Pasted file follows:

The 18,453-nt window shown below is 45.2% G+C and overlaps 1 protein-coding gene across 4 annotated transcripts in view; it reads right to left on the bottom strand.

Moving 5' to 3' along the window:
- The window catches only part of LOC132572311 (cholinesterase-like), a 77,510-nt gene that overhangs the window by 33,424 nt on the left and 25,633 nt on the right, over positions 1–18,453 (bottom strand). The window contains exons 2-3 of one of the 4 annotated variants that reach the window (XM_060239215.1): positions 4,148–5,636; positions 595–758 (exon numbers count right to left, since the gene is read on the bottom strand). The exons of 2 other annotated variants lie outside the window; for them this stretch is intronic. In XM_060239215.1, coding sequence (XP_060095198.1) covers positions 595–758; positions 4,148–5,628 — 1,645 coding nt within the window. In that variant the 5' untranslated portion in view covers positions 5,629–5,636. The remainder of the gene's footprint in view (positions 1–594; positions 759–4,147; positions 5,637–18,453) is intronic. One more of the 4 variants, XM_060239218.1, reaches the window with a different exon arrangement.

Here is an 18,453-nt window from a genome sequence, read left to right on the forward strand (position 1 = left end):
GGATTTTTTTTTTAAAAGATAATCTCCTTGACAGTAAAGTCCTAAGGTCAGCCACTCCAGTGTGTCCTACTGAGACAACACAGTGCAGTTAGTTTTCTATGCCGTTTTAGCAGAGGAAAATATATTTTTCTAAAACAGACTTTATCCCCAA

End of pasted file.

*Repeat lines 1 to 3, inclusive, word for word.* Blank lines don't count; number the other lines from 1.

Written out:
The 18,453-nt window shown below is 45.2% G+C and overlaps 1 protein-coding gene across 4 annotated transcripts in view; it reads right to left on the bottom strand.

Moving 5' to 3' along the window:
- The window catches only part of LOC132572311 (cholinesterase-like), a 77,510-nt gene that overhangs the window by 33,424 nt on the left and 25,633 nt on the right, over positions 1–18,453 (bottom strand). The window contains exons 2-3 of one of the 4 annotated variants that reach the window (XM_060239215.1): positions 4,148–5,636; positions 595–758 (exon numbers count right to left, since the gene is read on the bottom strand). The exons of 2 other annotated variants lie outside the window; for them this stretch is intronic. In XM_060239215.1, coding sequence (XP_060095198.1) covers positions 595–758; positions 4,148–5,628 — 1,645 coding nt within the window. In that variant the 5' untranslated portion in view covers positions 5,629–5,636. The remainder of the gene's footprint in view (positions 1–594; positions 759–4,147; positions 5,637–18,453) is intronic. One more of the 4 variants, XM_060239218.1, reaches the window with a different exon arrangement.